Environmental Earth Sciences

, Volume 73, Issue 12, pp 8287–8297 | Cite as

Spatial autocorrelation of soil CO2 fluxes on reclaimed mine land

  • Moagabo MathibaEmail author
  • Kwame Awuah-Offei
Original Article


Recent evidence has shown that CO2 emissions from reclaimed mine soil with acid mine drainage and carbonate material is an emerging geohazard. Surface CO2 flux measurements can be a cheap and effective way to delineate such hazards and avoid residential and commercial real-estate development on high-risk zones. Very little work has been done to ascertain whether or not such fluxes are spatially correlated, which has significant implications on the choice of statistical methods for analysis. The objective of this study was to understand the extent to which CO2 fluxes on a reclaimed mine spoil, with CO2 from carbonate neutralization of acidic drainage, are spatially autocorrelated. CO2 fluxes from three reclaimed surface coal mine sites were measured and used in statistical analysis to test the research hypothesis. The results show that the spatial variability of fluxes is not always random but can show significant (p < 0.0001) spatial autocorrelation. This result implies that classical statistical analysis of CO2 fluxes from reclaimed mine land may lead to wrong inferences, since such analysis ignores the spatial correlation. It appears spatial autocorrelation in CO2 fluxes may be related to spatial autocorrelation in soil temperatures, suggesting a common underlying phenomenon. Significant contribution of CO2 from exothermic acid mine drainage to soil CO2 flux is suggested as a possible explanation.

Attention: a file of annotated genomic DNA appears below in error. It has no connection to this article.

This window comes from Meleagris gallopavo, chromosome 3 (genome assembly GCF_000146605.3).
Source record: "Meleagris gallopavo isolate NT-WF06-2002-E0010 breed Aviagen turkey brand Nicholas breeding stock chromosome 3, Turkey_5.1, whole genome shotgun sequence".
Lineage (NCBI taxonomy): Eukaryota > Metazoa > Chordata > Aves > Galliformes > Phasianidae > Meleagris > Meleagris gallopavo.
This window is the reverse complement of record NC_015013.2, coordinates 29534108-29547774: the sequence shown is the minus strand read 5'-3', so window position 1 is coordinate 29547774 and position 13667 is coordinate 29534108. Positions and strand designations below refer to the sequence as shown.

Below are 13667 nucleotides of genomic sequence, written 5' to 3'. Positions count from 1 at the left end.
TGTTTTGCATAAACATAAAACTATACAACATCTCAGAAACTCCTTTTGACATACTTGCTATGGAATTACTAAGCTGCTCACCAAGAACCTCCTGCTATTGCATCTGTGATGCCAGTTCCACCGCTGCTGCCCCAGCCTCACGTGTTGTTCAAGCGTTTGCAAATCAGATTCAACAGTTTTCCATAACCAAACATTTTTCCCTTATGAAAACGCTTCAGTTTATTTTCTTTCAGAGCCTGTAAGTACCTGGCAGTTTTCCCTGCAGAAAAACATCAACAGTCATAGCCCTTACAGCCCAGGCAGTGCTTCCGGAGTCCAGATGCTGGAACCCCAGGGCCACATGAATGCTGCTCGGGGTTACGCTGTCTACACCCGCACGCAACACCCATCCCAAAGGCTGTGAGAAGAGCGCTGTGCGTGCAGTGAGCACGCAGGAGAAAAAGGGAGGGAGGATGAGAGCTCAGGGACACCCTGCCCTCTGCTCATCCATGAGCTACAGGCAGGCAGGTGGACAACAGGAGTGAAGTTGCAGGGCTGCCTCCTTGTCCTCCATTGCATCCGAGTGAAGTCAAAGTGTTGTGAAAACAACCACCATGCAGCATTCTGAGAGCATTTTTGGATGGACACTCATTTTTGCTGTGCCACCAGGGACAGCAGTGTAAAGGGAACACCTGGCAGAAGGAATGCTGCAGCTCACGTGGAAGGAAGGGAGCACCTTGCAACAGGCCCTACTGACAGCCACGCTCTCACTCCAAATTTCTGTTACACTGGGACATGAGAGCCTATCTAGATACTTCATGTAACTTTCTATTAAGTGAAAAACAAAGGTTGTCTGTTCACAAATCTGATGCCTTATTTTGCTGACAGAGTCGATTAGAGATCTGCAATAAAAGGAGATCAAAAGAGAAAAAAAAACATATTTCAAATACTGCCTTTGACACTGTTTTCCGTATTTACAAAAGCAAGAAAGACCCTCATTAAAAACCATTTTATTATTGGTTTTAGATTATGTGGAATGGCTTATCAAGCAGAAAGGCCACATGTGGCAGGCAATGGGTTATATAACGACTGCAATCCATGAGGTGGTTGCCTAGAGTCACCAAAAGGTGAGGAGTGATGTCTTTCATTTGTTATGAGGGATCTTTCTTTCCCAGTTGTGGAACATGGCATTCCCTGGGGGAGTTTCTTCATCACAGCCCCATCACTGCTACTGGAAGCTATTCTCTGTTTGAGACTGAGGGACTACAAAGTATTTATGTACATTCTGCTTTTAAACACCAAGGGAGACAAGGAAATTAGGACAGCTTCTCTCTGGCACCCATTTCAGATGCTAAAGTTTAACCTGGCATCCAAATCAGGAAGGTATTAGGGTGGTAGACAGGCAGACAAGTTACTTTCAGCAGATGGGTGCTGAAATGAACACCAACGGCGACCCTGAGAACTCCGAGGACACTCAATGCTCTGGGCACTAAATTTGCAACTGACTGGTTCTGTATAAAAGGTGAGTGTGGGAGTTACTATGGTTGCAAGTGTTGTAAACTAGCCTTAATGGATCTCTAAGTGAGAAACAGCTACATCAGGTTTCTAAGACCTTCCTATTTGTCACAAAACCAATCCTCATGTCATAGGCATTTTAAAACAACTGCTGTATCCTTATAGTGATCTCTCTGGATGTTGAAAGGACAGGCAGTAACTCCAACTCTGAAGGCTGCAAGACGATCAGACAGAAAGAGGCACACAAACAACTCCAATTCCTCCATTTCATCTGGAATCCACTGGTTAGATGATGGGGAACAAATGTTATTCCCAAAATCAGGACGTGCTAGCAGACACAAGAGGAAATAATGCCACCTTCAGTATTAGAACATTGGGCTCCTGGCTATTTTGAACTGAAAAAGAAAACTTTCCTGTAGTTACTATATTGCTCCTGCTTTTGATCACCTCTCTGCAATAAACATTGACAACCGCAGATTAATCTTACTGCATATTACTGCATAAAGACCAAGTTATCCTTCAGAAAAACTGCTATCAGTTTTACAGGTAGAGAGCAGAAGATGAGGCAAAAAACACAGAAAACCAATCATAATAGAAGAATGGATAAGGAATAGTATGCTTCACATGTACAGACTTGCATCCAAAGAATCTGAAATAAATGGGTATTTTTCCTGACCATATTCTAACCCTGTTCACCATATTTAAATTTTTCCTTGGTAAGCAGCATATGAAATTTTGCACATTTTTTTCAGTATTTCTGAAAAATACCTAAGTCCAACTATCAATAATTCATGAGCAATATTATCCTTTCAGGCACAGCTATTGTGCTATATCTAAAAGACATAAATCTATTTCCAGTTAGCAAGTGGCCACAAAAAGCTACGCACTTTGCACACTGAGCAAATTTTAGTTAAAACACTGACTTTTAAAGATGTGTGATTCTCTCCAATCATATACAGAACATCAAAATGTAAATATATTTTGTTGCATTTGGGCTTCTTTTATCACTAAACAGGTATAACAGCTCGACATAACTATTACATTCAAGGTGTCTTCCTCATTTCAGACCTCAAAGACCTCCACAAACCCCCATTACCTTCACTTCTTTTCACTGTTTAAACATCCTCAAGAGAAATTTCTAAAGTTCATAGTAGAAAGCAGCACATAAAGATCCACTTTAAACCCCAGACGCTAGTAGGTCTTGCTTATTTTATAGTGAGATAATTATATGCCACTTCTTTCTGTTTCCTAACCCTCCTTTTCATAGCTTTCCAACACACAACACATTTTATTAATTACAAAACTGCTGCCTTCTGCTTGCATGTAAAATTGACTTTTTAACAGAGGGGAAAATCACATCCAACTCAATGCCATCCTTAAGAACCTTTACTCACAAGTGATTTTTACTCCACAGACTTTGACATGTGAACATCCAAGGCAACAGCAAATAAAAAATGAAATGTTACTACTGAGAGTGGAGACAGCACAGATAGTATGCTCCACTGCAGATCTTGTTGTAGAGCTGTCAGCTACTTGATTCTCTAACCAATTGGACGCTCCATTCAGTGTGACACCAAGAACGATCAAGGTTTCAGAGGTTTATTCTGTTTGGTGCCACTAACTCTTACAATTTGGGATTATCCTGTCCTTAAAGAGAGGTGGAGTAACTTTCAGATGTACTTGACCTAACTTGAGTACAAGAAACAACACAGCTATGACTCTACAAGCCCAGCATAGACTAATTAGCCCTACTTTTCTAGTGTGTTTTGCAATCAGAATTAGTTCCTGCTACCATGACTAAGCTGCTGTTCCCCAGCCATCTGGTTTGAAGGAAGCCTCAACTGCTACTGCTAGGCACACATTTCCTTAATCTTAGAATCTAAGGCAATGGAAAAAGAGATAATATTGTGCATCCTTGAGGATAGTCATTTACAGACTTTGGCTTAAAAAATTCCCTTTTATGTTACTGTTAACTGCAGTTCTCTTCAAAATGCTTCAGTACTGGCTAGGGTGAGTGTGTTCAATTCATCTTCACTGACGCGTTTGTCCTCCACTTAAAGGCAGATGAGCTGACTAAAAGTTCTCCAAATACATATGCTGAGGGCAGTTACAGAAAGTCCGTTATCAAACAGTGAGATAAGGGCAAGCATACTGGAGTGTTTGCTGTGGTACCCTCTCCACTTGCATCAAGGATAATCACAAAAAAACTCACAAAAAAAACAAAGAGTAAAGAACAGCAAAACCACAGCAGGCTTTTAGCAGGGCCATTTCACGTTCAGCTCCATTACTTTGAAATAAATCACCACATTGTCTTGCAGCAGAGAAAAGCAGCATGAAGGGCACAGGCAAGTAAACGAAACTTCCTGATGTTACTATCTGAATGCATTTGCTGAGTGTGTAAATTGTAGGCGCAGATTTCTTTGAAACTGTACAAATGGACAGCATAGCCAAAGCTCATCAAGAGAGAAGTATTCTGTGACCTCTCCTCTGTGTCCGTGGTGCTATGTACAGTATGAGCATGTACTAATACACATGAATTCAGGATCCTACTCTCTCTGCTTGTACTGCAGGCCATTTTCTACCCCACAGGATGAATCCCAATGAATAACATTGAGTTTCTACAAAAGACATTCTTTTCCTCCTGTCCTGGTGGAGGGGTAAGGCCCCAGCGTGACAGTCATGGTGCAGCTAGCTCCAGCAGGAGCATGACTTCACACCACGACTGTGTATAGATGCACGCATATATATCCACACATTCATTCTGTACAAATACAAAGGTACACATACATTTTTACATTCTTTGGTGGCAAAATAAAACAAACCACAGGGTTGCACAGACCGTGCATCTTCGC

CO2 fluxes Spatial dependence Autocorrelation Acid mine drainage Carbonate neutralization Mine reclamation 



The authors would like to acknowledge: OSMRE’s Applied Science program’s project #S09AC15437 and the Government of Botswana for financial support, Dr. Bret A. Robinson for his assistance in accessing the Hudson site and sharing ideas, Alfred J. Baldassare for his input and assistance in providing access to the Godin site, Mr. Bismark Osei for his assistance in this work. The authors are also grateful for the reviewers’ comments, which greatly improved the discussion and, hence, the scientific merit of the work.


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Copyright information

© Springer-Verlag Berlin Heidelberg 2015

Authors and Affiliations

  1. 1.Department of Civil EngineeringUniversity of BotswanaGaboroneBotswana
  2. 2.Missouri University of Science and TechnologyRollaUSA

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